BOAT TEST: BAYLINER 320 CRUISER
MerCruiser’s sterndrive docking system gets a test run in a Bayliner 320 Cruiser
The revolution in powerboating that is fingertip-controlled sterndrive docking systems has a third player in the market, MerCruiser's Axius. David Lockwood found it a worthy rival to its peers in a run on the 2008-model Bayliner 320 Cruiser
There are some things in life that you can do without. Docking with an audience, for example, especially when faced with a challenging berth - and berths are getting tighter as demand increases for marina space - in adverse wind and weather and, moreover, with a crowd of judgmental onlookers watching your every move waiting for some action.
Suddenly, the heart is pounding, the fingers are trembling and you're knees knocking while attempting the desperate task of docking. Such is the potential for calamity at Sydney's Darling Harbour aka Cockle Bay marina that you could very easily make a meal of it and, well, be the talking point of hundreds of lunch-goers making a meal of it.
Take it from me, the all-concrete floating amenity in Darling Harbour is unforgiving. Not only does it have an appetite for fibreglass swim platforms, but it sits before a string of thronging bars, restaurants and cafes, plus a boardwalk as busy as Pitt Street at rush hour. There is also surge from ferries, swirling winds whistling through the office blocks, and a huge audience. Always an audience.
So it is with open arms and an air of self-assurance that we test drove MerCruiser's new Axius docking system on the 2008-model Bayliner 320 Cruiser at Darling Harbour Marina. By now, many other sterndrive-powered sportscruisers (the software is individually tailored for each different boat) will have hit the market. Axius was reputedly subject to more than 25,000 hours of testing and, like the Zeus system for shaft drives that we tested last issue, it comes with big claims.
But I'll admit it, I was smitten after just a few seconds of toying with the joystick, docking and decamping on the inside berth at Darling Harbour Marina. The assembled crowd seemed dutifully impressed, too, for they didn't look up from their steak and chips for more than a fleeting moment. Just another Axius driver, they may as well have quipped.
Meanwhile, the new Bayliner 320 Cruiser was no less of a good host. A typical family sportscruiser, built by the world's biggest boatbuilder, the boat has mass-market appeal and teams a sociable cockpit and generous outdoor living areas with accommodation for four that, with genset and plenty of good gear, tips it into the weekender league.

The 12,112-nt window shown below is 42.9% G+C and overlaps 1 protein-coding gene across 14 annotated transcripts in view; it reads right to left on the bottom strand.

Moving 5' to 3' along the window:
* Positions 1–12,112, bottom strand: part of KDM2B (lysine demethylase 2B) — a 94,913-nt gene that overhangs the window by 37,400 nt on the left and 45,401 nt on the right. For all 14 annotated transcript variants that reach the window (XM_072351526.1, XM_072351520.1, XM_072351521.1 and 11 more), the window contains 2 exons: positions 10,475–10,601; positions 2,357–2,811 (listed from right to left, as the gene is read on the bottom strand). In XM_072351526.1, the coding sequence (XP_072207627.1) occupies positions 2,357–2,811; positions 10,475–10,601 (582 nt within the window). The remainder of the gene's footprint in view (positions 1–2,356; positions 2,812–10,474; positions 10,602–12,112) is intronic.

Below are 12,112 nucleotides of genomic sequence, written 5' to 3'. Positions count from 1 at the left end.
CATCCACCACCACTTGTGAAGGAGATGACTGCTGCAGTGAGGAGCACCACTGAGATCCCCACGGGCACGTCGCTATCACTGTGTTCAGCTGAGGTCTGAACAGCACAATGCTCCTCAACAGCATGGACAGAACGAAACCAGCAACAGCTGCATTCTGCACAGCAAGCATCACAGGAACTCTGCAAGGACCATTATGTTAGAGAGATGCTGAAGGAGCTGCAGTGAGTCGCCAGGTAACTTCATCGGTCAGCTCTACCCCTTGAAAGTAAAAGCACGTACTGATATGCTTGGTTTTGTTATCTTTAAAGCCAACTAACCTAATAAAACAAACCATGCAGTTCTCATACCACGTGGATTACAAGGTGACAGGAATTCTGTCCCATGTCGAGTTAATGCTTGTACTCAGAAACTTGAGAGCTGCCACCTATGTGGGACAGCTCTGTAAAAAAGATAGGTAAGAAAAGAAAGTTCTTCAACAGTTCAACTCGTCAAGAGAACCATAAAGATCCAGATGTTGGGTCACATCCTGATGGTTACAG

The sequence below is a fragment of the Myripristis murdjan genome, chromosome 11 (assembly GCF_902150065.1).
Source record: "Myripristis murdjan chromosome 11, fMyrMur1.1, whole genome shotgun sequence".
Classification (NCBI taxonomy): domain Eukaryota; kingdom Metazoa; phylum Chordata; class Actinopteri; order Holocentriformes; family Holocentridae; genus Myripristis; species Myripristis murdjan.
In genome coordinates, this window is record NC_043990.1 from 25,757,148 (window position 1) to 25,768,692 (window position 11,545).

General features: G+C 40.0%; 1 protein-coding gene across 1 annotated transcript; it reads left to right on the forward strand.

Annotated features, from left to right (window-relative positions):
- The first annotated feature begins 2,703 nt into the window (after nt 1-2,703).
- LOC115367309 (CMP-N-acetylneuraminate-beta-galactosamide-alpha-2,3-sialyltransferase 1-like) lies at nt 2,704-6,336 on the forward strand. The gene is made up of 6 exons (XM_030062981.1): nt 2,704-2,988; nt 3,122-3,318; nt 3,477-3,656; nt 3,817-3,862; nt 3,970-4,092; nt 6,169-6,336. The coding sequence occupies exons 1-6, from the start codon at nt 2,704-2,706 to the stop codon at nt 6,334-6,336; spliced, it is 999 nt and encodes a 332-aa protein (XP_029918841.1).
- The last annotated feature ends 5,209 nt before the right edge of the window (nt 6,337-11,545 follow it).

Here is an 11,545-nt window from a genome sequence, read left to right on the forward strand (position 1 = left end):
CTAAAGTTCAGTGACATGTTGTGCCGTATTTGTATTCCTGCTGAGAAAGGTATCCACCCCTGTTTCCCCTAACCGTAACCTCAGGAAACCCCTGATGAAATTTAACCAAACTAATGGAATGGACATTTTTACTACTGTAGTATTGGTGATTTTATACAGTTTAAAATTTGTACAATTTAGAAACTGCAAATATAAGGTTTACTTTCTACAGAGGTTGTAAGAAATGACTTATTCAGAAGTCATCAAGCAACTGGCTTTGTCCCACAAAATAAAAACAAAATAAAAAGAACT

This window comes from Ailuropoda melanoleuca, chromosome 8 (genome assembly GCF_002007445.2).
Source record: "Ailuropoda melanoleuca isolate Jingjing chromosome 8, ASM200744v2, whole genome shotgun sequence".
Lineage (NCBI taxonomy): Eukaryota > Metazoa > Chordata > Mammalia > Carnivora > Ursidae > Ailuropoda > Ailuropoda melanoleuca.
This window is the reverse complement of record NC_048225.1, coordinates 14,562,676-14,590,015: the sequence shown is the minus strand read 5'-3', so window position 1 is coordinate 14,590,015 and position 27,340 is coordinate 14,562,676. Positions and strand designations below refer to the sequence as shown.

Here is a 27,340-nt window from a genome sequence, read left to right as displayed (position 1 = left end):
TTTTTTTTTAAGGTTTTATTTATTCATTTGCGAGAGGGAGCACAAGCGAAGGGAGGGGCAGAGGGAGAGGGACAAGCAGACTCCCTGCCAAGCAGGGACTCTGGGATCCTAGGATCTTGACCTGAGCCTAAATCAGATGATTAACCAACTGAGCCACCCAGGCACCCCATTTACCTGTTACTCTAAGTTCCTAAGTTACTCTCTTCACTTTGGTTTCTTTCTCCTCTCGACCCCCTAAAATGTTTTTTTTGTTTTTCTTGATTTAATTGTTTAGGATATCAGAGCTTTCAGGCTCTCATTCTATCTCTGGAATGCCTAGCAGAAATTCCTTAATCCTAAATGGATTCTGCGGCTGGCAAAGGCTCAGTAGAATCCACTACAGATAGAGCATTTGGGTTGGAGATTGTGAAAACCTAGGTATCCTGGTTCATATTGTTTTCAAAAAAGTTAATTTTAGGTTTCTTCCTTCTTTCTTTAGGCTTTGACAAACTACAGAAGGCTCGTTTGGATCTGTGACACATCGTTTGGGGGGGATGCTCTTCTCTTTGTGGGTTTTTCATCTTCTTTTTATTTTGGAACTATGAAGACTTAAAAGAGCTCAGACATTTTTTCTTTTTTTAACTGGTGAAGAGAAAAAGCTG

The 320 Cruiser also looks smart thanks to the blue king plank or hull sides that conceal the boat's high volume. The upside below decks is a terrific sense of space and abundant natural light without needing to resort to ugly windows. Oh, Bayliner's eagle-eye windows are there, but sleeker than those used in the past.
It's also our considered view that performance is greatly improved on the 320 Cruiser. Axius claims 30 to 40 per cent better fuel consumption, up to 30 per cent faster planing, and 25 per cent better top speed compared with similar motors with shaft drives.
Of course, petrol inboards with shaft drives aren't that popular here, but we do note with convictions that the boat had snappy acceleration and sporty off-the-wheel steering, And, of course, the joystick was a godsend for close-quarters manoeuvring (See box hereabouts for more on MerCruiser's new Axius piloting system).
As is par for the course, a button on the dash activates the electric hydraulic lift that raises a large section of the cockpit sole for access to the MerCruiser 350 MAG MPI 5.7lt petrol engines. There appears plenty of room for maintenance, as the Axius system is primarily electronic and doesn't take space.
I noted a pretty clean bilge, no coolant or oil leaks, and that a Kohler generator was provided to power the air-con, microwave and other AC devices and outlets. There is a hot-water service, batteries and charger, too.
However, I couldn't find any separate primary fuel filters for the engines -presumably the screw-on secondaries are all the MerCruisers need - and, strangely, the boat hasn't got a gauge for its 132.5lt water tank, which should suffice for a weekend after which you need to find a marina somewhere. Maybe I was mistaken, but the agent couldn't find the holding tank gauge either.
The Australian Builders Plate states the Bayliner 320 Cruiser has a 10-person capacity. This seems a lot to us, though, upon further inspection the cockpit has been designed with most of the seating around the edges. It's open-plan, free flowing and, as such, it makes the most of its floor space.
The lounge on the portside could indeed seat eight, with two more on the clever swivel helm bench seat that swings around to face the inboard side of the drop-in GRP moulded dinette. The table and base are stowed in a slot under the engineroom lid when not in use. You can use the shorter pedestal base to create an aft sunpad if there's no crowd aboard. And with camper covers, the sunpad can double as a daybed or sleepout should you have teenagers.
The moulded amenities centre, meanwhile, is a slimline number that didn't impede that generous legroom, yet it included a useful fridge, sink, solid counter, grabrail, and concealed garbo in a storage hatch. You might notice the drinkholders and that one can hold a bottle of bubbly. The gas barbie is presumably an aftermarket extra.